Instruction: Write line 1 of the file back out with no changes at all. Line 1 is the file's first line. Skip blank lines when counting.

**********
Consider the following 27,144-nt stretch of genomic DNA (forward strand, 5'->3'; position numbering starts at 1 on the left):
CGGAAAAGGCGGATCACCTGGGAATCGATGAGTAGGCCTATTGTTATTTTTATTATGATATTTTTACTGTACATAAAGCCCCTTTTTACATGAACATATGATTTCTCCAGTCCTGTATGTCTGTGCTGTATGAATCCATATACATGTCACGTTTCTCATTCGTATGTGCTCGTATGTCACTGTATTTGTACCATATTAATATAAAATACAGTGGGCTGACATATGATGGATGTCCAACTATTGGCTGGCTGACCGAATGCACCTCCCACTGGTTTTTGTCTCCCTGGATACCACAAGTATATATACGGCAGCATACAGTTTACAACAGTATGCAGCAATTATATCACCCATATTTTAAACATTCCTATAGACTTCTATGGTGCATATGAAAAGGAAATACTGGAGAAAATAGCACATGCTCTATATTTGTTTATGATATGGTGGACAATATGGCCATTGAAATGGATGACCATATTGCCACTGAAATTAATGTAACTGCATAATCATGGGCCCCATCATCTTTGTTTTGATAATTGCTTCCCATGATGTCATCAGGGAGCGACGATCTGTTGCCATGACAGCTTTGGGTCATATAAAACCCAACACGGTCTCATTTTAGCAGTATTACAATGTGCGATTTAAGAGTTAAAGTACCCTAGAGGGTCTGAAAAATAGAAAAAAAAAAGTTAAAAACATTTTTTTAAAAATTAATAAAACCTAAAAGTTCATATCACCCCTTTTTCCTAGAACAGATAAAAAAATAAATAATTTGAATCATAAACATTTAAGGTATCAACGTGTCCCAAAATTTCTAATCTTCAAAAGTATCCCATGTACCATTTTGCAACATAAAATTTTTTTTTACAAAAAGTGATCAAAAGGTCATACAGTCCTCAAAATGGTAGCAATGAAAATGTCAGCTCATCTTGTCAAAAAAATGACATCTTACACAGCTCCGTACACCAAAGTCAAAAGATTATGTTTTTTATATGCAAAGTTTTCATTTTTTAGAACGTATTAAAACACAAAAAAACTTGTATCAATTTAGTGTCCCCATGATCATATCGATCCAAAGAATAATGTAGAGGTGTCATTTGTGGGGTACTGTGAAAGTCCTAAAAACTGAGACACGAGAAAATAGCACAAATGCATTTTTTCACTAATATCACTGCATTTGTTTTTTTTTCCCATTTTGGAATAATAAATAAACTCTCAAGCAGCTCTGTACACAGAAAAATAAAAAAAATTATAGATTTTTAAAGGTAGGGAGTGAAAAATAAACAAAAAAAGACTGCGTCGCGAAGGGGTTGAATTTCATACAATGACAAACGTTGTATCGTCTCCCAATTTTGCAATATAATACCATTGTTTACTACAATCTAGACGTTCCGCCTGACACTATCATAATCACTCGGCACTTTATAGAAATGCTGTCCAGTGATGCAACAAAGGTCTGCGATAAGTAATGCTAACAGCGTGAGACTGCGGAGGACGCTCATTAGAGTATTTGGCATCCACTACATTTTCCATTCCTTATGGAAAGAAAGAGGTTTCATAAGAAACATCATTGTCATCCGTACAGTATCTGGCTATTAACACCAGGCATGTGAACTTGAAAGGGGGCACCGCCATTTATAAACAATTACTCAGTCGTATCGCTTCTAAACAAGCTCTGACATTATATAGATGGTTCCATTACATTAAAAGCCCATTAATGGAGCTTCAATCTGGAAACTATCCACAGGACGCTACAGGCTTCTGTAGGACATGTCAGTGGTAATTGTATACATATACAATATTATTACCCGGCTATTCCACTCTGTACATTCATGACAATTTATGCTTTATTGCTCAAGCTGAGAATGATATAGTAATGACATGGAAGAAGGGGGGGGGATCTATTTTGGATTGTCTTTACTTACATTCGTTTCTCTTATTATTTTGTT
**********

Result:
Consider the following 27,144-nt stretch of genomic DNA (forward strand, 5'->3'; position numbering starts at 1 on the left):